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At the NHL season’s quarter mark, SI.com hockey scribes debate the best story so far, who’ll make needed changes, the new All-Star format, and more.

By SI.com Staff
November 20, 2015
Every Friday, a trio of SI.com staffers sits down for a discussion of the hockey world’s hot-button issues. This week, Sam Page, Michael Blinn and Al Muir look back at the first 20 games of the season and talk about the best stories, biggest disappointments, changes that need to be made and more. First up:
 
• We’ve already reached the quarter pole of the season, gentlemen (and yes, we all know that means something different in horse racing). Let’s hear your thoughts on the best story of the first 20 games.
 
Michael Blinn: It’s gotta be the Dallas Stars. Off to a franchise-best start on the strength of a league-best offense and getting surprisingly decent defense and goaltending, they’re starting to look like real, live contenders. Tyler Seguin and Jamie Benn have become as unstoppable a duo as the NHL has, and John Klingberg is a burgeoning top-flight defenseman. Patrick Sharp and Johnny Oduya give the Stars depth that the team hasn’t had in recent years. One season after everyone picked Dallas to make the leap, the Stars are finally making it, big time.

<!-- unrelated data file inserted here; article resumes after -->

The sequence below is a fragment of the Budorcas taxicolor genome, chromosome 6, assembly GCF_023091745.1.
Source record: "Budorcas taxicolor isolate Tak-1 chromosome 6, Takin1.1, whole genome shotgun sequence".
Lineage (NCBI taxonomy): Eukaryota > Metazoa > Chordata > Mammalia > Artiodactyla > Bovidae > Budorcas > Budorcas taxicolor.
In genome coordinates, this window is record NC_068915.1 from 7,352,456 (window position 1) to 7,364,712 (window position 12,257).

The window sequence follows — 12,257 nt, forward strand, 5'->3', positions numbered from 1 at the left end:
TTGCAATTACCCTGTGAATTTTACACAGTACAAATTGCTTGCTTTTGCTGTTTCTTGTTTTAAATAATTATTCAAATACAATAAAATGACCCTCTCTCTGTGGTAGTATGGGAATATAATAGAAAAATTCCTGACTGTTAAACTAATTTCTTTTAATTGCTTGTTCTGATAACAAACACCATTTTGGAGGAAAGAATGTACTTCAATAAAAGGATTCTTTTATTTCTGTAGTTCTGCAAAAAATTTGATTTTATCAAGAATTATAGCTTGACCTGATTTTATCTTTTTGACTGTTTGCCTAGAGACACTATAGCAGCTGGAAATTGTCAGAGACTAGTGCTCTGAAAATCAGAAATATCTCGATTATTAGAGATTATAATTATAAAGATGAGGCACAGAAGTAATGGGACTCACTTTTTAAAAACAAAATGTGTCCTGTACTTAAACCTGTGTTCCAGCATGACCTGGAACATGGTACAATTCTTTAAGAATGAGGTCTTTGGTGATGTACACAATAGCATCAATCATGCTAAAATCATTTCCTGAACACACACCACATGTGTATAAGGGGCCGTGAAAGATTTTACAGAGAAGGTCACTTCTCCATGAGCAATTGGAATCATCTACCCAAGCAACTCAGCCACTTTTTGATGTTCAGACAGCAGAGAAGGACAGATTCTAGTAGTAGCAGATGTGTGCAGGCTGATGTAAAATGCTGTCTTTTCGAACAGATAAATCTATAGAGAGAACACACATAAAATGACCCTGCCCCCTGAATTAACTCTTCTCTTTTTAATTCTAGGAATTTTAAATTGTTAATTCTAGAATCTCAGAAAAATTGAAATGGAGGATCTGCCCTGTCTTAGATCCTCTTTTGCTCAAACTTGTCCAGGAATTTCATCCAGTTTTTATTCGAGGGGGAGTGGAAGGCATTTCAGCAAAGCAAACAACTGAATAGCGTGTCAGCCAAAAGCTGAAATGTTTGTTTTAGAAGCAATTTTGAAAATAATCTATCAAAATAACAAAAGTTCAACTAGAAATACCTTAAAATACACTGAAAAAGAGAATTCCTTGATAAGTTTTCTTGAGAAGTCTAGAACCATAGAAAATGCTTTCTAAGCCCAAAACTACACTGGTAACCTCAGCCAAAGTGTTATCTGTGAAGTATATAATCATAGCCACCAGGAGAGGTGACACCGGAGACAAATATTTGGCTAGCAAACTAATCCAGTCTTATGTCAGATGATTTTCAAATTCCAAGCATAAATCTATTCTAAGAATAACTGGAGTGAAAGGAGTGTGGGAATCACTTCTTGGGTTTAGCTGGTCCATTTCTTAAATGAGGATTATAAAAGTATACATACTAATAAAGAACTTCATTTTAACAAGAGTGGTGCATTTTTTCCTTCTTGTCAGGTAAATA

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Al Muir: My first instinct is Colton Parayko, who wasn’t expected to land a job on the St. Louis blue line let alone emerge as a favorite for the Calder, but I’ll go off-ice and say P.K. Subban and his $10 million commitment to the Montreal Children’s Hospital. At a time when the league was drowning in depressing headlines, Subban comes along and reminds us that there are still players worth idolizing. What a great human.
 
• If you could give someone a do-over, who would it be?
 
MB: Remember before the season started and we all picked the Blue Jackets to make the postseason? One of us in this trio even had Columbus as the “breakthrough team”—and it wasn’t a stretch to believe that. How terribly things have gone instead. An 0-8 start, Sergei Bobrovsky struggling to find any bit of confidence in net, Todd Richards (whom you both picked to win the Jack Adams Award, as I recall) given the heave-ho. The Jackets are 7-5-0 since John Tortorella took over behind the bench and began calling out the team’s stars, so things are looking up, but it’s still not where they’re supposed to be this season.
 
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AM: Is it too late to say I’d give the Bruins a do-over on the Tyler Seguin trade? Guess I’ll take his ol’ buddy Tuukka Rask, then. That poor guy. He hasn’t gotten much help this season with the B’s changing their systems and going through some injuries and roster changes on the back end, but he hasn’t done himself any favors, either. Last season he allowed as many as five goals only twice in 70 appearances. Now he’s coughed up a five-spot five times in his first 13 starts. There’s more guesswork in his game, less technique. That’s something that has to be addressed if the Bruins are going to salvage their season.